A2MK_LDML Children's Literature

Faculty of Education
Spring 2020
Extent and Intensity
0/0/1. 5 credit(s). Type of Completion: k (colloquium).
Mgr. Lucie Podroužková, Ph.D. (seminar tutor)
Guaranteed by
Mgr. Lucie Podroužková, Ph.D.
Department of English Language and Literature - Faculty of Education
Contact Person: Jana Popelková
Supplier department: Department of English Language and Literature - Faculty of Education
Course Enrolment Limitations
The course is only offered to the students of the study fields the course is directly associated with.
fields of study / plans the course is directly associated with
Course objectives
A general introduction to the literature for children and young readers in English, with a special focus on Young Adult Literature, and British and American regions. Genres discussed and presented in the reader will cover selected examples of oral literature, modern poetry, realistic literature for young readers, YAL, series fiction, fantasy fiction, graphic novels and manga. Students will read one full novel (from a separate list) and will present it in the end of the semester. The course aims to support knowledge, experience, analytical and interpretative skills, and independent reading related to the area of YAL.Students are required to find and comment on selected relevant links between YAL and Průřezová témata RVP MŠTV. Students will complete their teaching practice research on school libraries in English. The goals of the course are to:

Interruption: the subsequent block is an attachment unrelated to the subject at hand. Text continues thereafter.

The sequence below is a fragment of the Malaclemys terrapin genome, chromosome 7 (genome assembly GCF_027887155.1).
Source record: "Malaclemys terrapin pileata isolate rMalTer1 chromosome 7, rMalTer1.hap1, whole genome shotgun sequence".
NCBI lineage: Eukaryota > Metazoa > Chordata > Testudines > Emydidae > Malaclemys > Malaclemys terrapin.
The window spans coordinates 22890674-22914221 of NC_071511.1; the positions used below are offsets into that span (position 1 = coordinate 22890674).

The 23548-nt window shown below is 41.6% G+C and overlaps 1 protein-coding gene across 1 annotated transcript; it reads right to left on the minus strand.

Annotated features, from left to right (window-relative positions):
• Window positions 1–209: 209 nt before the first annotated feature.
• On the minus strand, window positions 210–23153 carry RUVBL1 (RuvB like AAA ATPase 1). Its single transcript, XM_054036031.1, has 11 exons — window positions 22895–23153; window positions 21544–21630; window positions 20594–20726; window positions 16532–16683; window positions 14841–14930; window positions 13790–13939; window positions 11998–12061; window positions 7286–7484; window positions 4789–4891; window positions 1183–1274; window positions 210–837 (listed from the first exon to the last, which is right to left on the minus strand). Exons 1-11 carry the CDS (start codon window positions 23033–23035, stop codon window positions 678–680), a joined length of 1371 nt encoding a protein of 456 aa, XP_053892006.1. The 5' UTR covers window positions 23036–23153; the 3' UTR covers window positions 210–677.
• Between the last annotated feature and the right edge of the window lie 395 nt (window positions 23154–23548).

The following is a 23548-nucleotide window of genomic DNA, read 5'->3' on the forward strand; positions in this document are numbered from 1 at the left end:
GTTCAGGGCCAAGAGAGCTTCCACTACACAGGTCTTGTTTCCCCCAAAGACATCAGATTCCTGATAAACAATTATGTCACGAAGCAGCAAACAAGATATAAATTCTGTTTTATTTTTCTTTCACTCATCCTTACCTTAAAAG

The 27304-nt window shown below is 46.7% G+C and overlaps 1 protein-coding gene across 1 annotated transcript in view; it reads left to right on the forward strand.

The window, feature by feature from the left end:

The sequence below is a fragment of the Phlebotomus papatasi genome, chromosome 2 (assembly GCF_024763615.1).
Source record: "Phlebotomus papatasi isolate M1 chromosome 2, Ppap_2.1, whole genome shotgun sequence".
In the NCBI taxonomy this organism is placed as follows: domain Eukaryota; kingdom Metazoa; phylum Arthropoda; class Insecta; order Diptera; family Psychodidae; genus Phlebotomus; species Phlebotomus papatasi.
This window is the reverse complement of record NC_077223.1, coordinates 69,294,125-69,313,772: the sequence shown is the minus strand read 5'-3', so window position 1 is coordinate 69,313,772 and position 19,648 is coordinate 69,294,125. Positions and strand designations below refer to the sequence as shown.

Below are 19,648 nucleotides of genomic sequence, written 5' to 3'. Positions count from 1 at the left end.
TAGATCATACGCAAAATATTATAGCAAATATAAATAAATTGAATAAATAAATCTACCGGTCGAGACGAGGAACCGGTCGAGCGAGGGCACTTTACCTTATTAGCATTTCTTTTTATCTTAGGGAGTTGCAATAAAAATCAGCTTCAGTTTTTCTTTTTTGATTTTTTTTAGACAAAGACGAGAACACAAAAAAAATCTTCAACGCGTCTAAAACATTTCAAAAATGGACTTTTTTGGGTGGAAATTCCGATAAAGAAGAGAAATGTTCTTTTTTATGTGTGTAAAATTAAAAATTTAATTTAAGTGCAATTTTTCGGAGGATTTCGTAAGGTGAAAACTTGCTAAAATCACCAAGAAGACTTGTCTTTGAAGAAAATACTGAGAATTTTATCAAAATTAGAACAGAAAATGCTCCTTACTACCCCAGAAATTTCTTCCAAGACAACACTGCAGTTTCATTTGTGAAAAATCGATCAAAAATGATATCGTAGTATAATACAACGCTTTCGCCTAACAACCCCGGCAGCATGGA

- introduce and acquaint students with the general concept of literature for children and young adults and an overview of British and American highlights;
- to tap into the students´reading histories and to address them as teachers as well as (potential) parents;
- to develop reading and other competencies and skills seminal for the 21st century;
- to address personal and social issues via reading;
- to model modern teaching methods and attitudes (project work, experiential learning and other);
- to promote and sustain life-long learning through fostering reading habits;
- to grasp literature for children and young adults as an instrument of a developing citizenship and a transgenerational and transnational dialogue;
- to present literature for children as a tool to fostering creativity and imagination;
- to model the concept of shared reading;
- to implement the theory of extensive reading according to Stephen Krashen.
Learning outcomes
At the end of the course, students will be able to: a) identify key genres and works representing Anglo-Saxon literature for children and young adults; b) recognize the educational potential of literature for children and young adults; c) acquire methods and techniques of using literature for children and young adults in the classroom; d) will have read a number of samples of children´s literature and YAL and one YAL novel in full.
  • Course schedule: • 1. Nursery rhymes. • 2. Modern poetry for young readers. • 3. Folk tales and modern fairy tales. • 4. The potential of storybooks for the classroom. 5.-8. Issue-based approach in children´s literature and YAL. 9. Literature and art: visual element of literature for children and YAL. 10.-11. Learning centres.
    recommended literature
  • CART, Michael. Young adult literature : from romance to realism. Chicago: American Library Association, 2010. ix, 242. ISBN 9780838910450. info